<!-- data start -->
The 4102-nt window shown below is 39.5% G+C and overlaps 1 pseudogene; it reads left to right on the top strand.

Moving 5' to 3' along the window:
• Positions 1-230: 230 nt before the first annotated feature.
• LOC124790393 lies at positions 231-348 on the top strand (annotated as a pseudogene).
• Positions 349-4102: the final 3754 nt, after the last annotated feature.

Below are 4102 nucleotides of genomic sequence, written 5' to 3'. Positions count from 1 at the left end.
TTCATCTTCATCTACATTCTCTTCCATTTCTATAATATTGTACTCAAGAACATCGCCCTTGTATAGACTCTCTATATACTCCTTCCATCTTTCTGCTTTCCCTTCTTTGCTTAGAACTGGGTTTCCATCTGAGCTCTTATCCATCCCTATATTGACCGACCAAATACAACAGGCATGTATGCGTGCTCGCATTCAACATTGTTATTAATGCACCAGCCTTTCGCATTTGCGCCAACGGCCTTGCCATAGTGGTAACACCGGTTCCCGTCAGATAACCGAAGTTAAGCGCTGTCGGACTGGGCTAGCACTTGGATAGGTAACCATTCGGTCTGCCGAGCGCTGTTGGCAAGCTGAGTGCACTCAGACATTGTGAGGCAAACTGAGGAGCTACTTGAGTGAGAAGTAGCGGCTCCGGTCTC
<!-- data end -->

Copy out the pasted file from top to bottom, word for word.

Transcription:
The 4102-nt window shown below is 39.5% G+C and overlaps 1 pseudogene; it reads left to right on the top strand.

Moving 5' to 3' along the window:
• Positions 1-230: 230 nt before the first annotated feature.
• LOC124790393 lies at positions 231-348 on the top strand (annotated as a pseudogene).
• Positions 349-4102: the final 3754 nt, after the last annotated feature.

Below are 4102 nucleotides of genomic sequence, written 5' to 3'. Positions count from 1 at the left end.
TTCATCTTCATCTACATTCTCTTCCATTTCTATAATATTGTACTCAAGAACATCGCCCTTGTATAGACTCTCTATATACTCCTTCCATCTTTCTGCTTTCCCTTCTTTGCTTAGAACTGGGTTTCCATCTGAGCTCTTATCCATCCCTATATTGACCGACCAAATACAACAGGCATGTATGCGTGCTCGCATTCAACATTGTTATTAATGCACCAGCCTTTCGCATTTGCGCCAACGGCCTTGCCATAGTGGTAACACCGGTTCCCGTCAGATAACCGAAGTTAAGCGCTGTCGGACTGGGCTAGCACTTGGATAGGTAACCATTCGGTCTGCCGAGCGCTGTTGGCAAGCTGAGTGCACTCAGACATTGTGAGGCAAACTGAGGAGCTACTTGAGTGAGAAGTAGCGGCTCCGGTCTC